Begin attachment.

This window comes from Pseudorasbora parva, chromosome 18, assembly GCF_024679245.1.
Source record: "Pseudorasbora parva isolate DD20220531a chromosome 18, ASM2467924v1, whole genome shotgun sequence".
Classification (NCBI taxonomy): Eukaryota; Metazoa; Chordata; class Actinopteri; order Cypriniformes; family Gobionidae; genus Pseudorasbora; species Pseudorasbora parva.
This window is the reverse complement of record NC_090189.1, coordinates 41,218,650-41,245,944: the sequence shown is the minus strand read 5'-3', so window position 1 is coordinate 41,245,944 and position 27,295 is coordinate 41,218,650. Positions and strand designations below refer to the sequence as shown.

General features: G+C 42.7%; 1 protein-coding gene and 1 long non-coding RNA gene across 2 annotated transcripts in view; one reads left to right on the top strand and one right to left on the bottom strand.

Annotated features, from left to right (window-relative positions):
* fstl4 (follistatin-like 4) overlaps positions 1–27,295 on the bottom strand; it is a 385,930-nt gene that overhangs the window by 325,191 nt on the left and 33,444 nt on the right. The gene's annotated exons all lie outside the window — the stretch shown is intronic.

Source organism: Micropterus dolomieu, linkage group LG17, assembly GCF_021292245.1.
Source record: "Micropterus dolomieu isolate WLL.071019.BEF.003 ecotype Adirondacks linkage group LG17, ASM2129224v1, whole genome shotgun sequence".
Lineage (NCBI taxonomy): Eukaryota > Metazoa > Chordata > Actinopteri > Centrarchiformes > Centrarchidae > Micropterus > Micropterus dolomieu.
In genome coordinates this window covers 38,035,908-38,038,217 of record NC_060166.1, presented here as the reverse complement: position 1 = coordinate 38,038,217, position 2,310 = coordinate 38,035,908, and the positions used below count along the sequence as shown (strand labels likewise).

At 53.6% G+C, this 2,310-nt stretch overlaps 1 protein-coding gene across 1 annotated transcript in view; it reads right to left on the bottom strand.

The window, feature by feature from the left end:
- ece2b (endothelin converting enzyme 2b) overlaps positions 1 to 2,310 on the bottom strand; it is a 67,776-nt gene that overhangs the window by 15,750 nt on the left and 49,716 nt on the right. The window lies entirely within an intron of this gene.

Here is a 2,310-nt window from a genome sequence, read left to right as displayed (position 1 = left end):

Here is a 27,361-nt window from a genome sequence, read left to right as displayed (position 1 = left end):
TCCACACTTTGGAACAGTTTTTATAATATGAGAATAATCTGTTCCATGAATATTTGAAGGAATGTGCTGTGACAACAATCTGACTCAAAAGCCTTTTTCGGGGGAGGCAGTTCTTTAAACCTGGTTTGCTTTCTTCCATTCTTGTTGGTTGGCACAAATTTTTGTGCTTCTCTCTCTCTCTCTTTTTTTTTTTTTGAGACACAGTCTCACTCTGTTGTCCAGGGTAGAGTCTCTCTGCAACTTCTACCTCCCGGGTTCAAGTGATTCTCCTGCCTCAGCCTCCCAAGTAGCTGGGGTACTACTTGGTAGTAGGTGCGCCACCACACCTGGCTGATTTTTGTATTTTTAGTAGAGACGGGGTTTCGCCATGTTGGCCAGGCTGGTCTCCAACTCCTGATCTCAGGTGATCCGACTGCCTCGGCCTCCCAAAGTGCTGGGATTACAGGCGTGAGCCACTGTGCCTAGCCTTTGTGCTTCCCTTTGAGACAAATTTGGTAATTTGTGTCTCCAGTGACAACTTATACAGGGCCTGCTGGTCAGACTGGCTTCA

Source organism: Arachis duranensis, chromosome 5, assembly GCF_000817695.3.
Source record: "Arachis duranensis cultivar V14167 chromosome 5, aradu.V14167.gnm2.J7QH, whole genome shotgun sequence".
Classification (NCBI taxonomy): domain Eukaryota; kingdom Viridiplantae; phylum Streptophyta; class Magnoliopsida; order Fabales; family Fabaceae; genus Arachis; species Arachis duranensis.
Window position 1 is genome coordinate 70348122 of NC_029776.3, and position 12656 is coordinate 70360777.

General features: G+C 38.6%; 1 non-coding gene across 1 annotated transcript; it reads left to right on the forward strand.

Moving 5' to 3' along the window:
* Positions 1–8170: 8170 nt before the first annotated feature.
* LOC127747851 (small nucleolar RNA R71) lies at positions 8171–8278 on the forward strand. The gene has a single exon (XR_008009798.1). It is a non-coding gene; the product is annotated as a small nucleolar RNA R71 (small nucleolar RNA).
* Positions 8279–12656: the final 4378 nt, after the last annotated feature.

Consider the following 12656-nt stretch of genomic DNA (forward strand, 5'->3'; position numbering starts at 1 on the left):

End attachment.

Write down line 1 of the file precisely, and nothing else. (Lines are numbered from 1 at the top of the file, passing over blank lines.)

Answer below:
This window comes from Pseudorasbora parva, chromosome 18, assembly GCF_024679245.1.